Airgas’ introduction of new refrigerant reclamation technology has been “extremely successful” in both preventing the release of harmful gases into the ozone and “placed the company ahead of its competitors”.
That’s according to Jay Kestenbaum, Senior Vice President of Sales and Purchasing at Airgas. The company introduced its new Airgas Refrigatron™ system, for large-scale reclamation of used refrigerant gases, at the end of July – and it has been a success. Refrigatron technology assures that Airgas properly identifies the contents of returned refrigerant gas cylinders, enabling the company to pay HVAC contractors the highest price for used gases, while delivering efficiencies that make the reclamation process less labor intensive, safer and more cost-effective.
Gasworld asked Jay Kestenbaum about the amounts of HFC’s that could be saved from entering our atmosphere?
He said, “Current HCFC’s are the most targeted refrigerant due to the enormous use worldwide and the damage that they supposedly cause to the ozone layer, in addition to the Global Warming impact.”
“HFC’s are now also being targeted due to their Global Warming impact. Reclamation in addition to proper service practices are essential in preventing release of these items into the atmosphere and assuring ample supplies for servicing systems already installed. We do not maintain the statistics that would allow us to guess on the specific savings by each of these actions,” added Jay Kestenbaum.
Currently HCFC refrigerants (Hydrogen, Chlorine, Fluorine and Carbon) are being banned from usage. The ban came into force from 2010 and HCFCs should be phased out by 2015.
But HFCs could soon suffer the same fate.
A new study from environmental scientists shows that the new “smart” gases, created by scientists to help save the Earth’s ozone layer, are actually boosting global warming by 20%. The gases, although present in just tiny amounts, can be thousands of times more harmful to the atmosphere than CO2 – with many also having lifetimes of thousands of years.
When scientists discovered CFCs were responsible for gaping holes in the ozone layer in the 1980s, HFCs were created. But now scientists believe the emissions of HFCs are contributing to global warming, due to the gas’ ability to retain heat from the Earth’s surface and stopping it from radiating away into space.
Airgas has installed its first Refrigatron system in its Airgas Refrigerants, Smyrna, Georgia, plant, where it has already analysed and recovered more than a million pounds of used refrigerants through a testing and modification phase over the past 10 months. Airgas Refrigerants, is a full-service refrigerant gases supply and reclamation company with approximately 115 employees nationwide.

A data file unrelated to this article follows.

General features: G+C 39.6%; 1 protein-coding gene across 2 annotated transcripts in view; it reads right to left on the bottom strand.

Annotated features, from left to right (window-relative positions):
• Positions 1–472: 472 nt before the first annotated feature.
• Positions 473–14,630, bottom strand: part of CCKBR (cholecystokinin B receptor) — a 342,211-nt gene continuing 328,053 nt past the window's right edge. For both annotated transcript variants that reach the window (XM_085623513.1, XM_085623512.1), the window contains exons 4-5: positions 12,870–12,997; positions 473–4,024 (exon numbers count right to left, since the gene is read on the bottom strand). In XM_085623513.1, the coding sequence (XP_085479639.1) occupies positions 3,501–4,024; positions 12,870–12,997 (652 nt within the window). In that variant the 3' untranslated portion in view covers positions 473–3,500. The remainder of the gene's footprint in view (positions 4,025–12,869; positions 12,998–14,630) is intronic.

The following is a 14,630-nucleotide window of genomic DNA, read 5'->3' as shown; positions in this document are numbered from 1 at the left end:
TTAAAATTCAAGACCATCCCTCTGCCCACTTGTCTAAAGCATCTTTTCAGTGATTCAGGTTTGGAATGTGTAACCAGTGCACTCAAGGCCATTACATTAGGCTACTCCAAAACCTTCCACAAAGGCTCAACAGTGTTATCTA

Airgas Refrigatron is a multiphase system that first allows for the fast analysis and recovery of used refrigerant gases to then be reclaimed to 99.8% purity and resold. The system streamlines the process of moving, analysing, evacuating and storing refrigerants from cylinders containing used refrigerants. Refrigatron automates Airgas Refrigerants’ standard operating procedures. Using two zero-gravity lifts to move cylinders and two in-line gas chromatograph mass spectrometers, the system renders an ARI-700 specification result and records it for labeling and for future use. Airgas estimates that it achieves much greater accuracy and saves 45 minutes for each cylinder tested using its new mass spectrometer method.
With Airgas Refrigatron refrigerant gases are automatically and properly evacuated to nine 10,000-pound storage tanks for storage prior to purification. Airgas estimates that an average shift allows two technicians to test and empty approximately 130 cylinders and evacuate approximately 6,500 to 7,000 pounds of refrigerant.
Airgas Refrigatron is the result of more than two years of planning, engineering and construction. The system was designed and built by the Airgas Research and Development group located in Cheshire, Connecticut, and shipped to Smyrna for installation and testing in early 2011. Airgas is pursuing multiple patents on the innovative processes and technologies that comprise Refrigatron. The system is engineered for durability, with easy access to high-wear parts and fast-swappable components to prevent down time. The system currently boasts greater than 99% uptime since its installation.
“Airgas Refrigatron was born from the idea that there must be economies of scale to make reclamation cost-effective sooner rather than later,” said Ted Schulte, President of Airgas Refrigerants, adding, “we’ve learned from other refrigerant phase-outs, saw the market for reclaimed gases looming, and sought to find a way to make handling thousands of small tanks cost-efficient and safe.”
Airgas is committed to honoring environmental regulations and contributing to the safe repurposing of reclaimed gases. The phasing out of R-22, by far the most widely-used refrigerant in the United States, spurred Airgas Refrigerants to more actively pursue the market and to reengineer and automate the refrigerant gas testing and recovery processes to make them more economically efficient.
And, according to Jay Kestenbaum, the new Refrigatron program has been a major success. He said, “As the largest supplier of packaged gases in the United States, Airgas decided to take the lead in putting together a program with the most technologically advanced equipment to provide the industry with the highest quality analytical equipment and the capabilities of reclaiming the quantities necessary based on the EPA’s estimates of expected needs.”
“The program has been extremely successful as it has drastically reduced the time necessary to properly process used refrigerant returns and has clearly positioned Airgas far ahead of anyone else in the industry without such high tech equipment.”